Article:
Children do the darnedest things. Sometimes those things can be reasons for concern and other times they may just be passing stages. Let’s look at excessive blinking.
When we squint our eyes, we improve our distance vision by physically changing the shape of our eyes to better focus the light on the retina. It also restricts excess light allowing us to focus primarily on the item of interest.
When done in excess, it usually indicates that your child is trying to overcome blurry vision. This is often due to the early symptoms of nearsightedness or myopia. At that point it’s prudent to have your child’s eyes examined.
Squinting can, in turn, cause watering of the eyes, which often leads to excessive blinking.
Blinking protects our eyes from dust and bright light. It also spreads tears over the eyes and keeps them moist. With newborn babies, blinking is actually quite infrequent. As we age, blinking increases and averages about 14 to 17 times a minute as an adult.
Excessive blinking can be caused by a number of things, including the squinting associated with nearsightedness that hasn’t been addressed or if a lens prescription needs to be updated. Other causes include conjunctivitis (pink eye), something in the eye, dry eyes, and excess watering from seasonal allergies.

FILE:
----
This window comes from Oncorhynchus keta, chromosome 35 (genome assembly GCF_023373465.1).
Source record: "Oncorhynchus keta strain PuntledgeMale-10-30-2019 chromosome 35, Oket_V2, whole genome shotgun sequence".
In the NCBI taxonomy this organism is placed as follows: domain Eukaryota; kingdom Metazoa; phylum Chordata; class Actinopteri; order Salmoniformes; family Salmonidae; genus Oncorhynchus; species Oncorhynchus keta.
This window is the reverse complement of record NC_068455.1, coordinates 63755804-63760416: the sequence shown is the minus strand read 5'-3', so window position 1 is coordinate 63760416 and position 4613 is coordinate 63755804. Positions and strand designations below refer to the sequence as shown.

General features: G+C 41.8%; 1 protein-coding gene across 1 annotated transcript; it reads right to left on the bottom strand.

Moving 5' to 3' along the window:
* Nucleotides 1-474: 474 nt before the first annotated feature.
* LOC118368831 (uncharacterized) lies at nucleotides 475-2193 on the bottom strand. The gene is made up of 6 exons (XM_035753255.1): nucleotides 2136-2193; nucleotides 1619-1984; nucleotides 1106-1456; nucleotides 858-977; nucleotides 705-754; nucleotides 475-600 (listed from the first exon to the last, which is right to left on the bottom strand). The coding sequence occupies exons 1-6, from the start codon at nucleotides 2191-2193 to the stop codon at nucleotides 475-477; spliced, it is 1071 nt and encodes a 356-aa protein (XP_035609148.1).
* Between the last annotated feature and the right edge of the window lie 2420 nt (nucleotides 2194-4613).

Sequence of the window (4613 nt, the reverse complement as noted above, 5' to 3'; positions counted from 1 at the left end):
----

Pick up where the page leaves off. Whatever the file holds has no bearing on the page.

Another potential causes is blepharitis, which is an inflammation of the eyelids. This irritation can lead to excessive blinking. It can normally be alleviated by warm compresses. But, if it’s reached the infection stage, your child may need antibiotics.
Facial tics, including blinking, can be caused by Tourette’s Syndrome,, which starts between the ages of 3 and 10. However, this is fairly rare.
We Can Help
Squinting and excessive blinking can be signs of something serious. As you monitor your child over time, if things don’t improve or the cause doesn’t suggest itself, it’s time to see an eye doctor.
We have the expertise and experience to identify problems, recommend treatment, or advise you in seeking further care. Plus, we’re very good at providing the glasses and contacts that your child might need to address nearsightedness.
Give us a call and let’s get started providing you and your child superb vision care.
Use our contact form or call us at 972-612-2099.
Disclaimer: The content on this blog is not intended to be a substitute for professional medical advice, diagnosis, or treatment. Always seek the advice of qualified health providers with questions you may have regarding medical conditions.